Even Sears Holding Corp.’s top cheerleader is making some noise about its weaknesses.

Edward S. Lampert, chairman and chief executive officer of Sears, highlighted the company’s liquidity problems as part of his effort to strip away another piece of the ailing retailer.

Lampert, who is also chairman and ceo of Sears’ majority shareholder, ESL Investments Inc., requested permission to speak with other interested parties as he seeks to acquire the Kenmore brand and other assets from Sears.

Lampert said those talks would “allow us to put forward a definitive proposal that will result in the most benefit to Sears.”

And Sears could use some help.

“Speed and certainty here are critical,” Lampert said in a letter to the company’s board on Friday. “It is imperative that the special committee allow us the ability to find a partner in accordance with the timeline necessitated by the liquidity needs of the company.”

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Edward Lampert  Courtesy

Lampert said ESL has received “numerous inbound inquiries from potential partners” and that finding the right partner would be a critical factor in any definitive proposal.

The letter was disclosed in a regulatory filing on Tuesday. A Sears Holdings spokesman declined comment on ESL’s request.

Last month, ESL offered to acquire the well-known Kenmore appliance brand as well as the home improvement and PartsDirect businesses of Sears Home Services. The value of the home and parts businesses was pegged at $500 million. ESL also said it would be interested in acquiring certain real estate assets for $1.2 billion.

Sears hired Centerview Partners as its investment banker, and said that it would consider the ESL proposal and also “explore any other alternatives with respect to the sale assets that may maximize value for the company.” The committee, composed of independent directors, can also solicit interest from other potential buyers.

In Friday’s letter, Lampert said the planned proposal would involve a “set of holistic changes necessary to improve Sears’ capital structure.” That thinking included a recapitalization that would reduce Sears’ debt. But Lampert also noted that in the past month the “significant increase in the market price of Sears’ unsecured debt” would make the contemplated exchange of debt for equity and debt repurchases “less attractive and more difficult to effect.”

For instance, the company’s 8 percent senior unsecured notes coming due in December 2019 were trading at 60 cents on the dollar late last week, up from 38 cents when Lampert jumpstarted the process to sell Kenmore, according to S&P Capital IQ. About $411 million of that debt is outstanding, although Sears overall has total debt of about $4.4 billion and is not currently generating enough money to keep up with payments indefinitely.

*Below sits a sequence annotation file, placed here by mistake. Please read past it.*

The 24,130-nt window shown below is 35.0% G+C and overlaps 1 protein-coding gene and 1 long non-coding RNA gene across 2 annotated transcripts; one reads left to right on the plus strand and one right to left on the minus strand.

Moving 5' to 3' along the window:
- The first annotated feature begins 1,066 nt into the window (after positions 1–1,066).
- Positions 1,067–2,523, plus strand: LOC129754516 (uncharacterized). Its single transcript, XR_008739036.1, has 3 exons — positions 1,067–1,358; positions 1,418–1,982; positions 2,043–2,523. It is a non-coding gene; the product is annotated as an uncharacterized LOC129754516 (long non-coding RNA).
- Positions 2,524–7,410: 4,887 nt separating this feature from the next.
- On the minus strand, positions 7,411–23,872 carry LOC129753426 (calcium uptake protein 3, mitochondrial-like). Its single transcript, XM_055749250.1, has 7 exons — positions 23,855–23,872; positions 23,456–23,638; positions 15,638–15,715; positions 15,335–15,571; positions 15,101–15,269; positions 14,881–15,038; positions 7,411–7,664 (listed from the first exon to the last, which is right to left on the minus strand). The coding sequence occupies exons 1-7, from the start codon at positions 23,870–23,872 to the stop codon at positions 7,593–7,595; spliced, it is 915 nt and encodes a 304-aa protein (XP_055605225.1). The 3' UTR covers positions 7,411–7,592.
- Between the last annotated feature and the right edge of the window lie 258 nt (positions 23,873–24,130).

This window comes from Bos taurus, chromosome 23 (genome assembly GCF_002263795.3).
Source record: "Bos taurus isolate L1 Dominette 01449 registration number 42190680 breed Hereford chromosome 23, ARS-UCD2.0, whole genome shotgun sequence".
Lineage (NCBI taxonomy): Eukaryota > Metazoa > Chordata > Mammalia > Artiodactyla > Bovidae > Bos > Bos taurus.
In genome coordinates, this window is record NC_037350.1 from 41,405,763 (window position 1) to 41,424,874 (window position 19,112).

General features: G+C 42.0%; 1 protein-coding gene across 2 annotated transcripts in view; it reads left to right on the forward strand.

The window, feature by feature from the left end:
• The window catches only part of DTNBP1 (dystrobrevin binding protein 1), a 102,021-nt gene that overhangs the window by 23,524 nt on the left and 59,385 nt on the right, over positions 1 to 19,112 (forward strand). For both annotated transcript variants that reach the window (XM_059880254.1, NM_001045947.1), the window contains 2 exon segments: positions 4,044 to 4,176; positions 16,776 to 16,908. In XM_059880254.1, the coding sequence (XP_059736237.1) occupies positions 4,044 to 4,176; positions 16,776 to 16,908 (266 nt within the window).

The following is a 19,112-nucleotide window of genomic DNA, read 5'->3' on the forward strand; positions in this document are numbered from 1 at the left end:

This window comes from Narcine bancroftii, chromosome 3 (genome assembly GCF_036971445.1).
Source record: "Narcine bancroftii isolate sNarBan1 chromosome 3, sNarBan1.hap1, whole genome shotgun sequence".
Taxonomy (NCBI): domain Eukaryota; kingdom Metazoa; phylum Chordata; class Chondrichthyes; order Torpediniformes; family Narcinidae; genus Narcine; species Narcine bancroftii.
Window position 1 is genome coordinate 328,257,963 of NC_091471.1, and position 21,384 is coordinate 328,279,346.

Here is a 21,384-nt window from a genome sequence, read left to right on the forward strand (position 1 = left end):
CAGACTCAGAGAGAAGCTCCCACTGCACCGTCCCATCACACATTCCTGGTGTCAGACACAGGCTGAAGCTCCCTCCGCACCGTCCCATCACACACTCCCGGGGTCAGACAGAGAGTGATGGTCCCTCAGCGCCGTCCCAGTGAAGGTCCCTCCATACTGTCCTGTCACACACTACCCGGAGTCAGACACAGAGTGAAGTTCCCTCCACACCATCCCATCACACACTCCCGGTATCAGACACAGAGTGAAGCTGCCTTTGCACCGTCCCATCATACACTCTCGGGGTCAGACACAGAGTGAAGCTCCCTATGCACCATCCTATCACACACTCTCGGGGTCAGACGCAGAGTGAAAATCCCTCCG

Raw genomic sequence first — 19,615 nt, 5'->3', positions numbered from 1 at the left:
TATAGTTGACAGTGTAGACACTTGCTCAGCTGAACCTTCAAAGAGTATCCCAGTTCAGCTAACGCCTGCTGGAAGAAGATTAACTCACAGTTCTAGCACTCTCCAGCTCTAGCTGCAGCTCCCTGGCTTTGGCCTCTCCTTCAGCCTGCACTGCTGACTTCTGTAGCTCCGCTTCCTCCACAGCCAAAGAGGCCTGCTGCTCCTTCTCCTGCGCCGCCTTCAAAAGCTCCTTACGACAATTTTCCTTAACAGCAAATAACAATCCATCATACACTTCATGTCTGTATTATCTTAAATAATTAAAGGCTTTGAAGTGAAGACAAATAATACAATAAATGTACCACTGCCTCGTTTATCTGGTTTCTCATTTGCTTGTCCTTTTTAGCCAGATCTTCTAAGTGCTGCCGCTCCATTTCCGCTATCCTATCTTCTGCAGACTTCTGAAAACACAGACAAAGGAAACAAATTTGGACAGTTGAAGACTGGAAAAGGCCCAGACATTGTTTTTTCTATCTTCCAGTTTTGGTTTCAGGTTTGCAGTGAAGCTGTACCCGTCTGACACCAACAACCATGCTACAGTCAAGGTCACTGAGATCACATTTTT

Given the circumstances, Lampert requested that the special committee “reconsider the limits that it has place on ESL’s ability to engage with potential partners.” Lampert added that the committee can still foster a competitive process by allowing ESL to speak with others who “are not engaged in substantive discussions” with the special committee. Lampert noted that procedural safeguards, such as the “go-shop” provision and approval by a majority of disinterested shareholders — both requested by ESL — should give the committee confidence that it is getting the best outcome for Sears.

The initial April letter said Lampert would not participate on the Sears side of any discussions with ESL to keep those talks at arm’s length. Sears subsequently said Kunal S. Kamlani, president of ESL and a Sears board member, also would also sit out the talks.

The most-recent regulatory filing with the Securities and Exchange Commission on Friday shows that Lampert and ESL hold a 73.6 percent interest in Sears Holdings through a combination of stock, various PIK Toggle Notes and Warrants.

Sears has tried to sell the assets that ESL is proposing to acquire for nearly two years. There’s been speculation in the financial sector that the asking price for certain assets was too high. And Lampert has emphasized — most recently at Sears Holdings’ annual shareholders’ meeting this month — that he continues to plan for Sears to return to profitability, even if it means shedding more stores. But Friday’s letter also wasn’t the first time this year that he has raised liquidity concerns at Sears Holdings.

Lampert told investors at the shareholders’ meeting: “We need liquidity….This company needs to make money. It’s going to continue to shrink until it does.”

Shares of Sears Holdings on Tuesday closed down 1.4 percent to $3.44 in Nasdaq GS trading.

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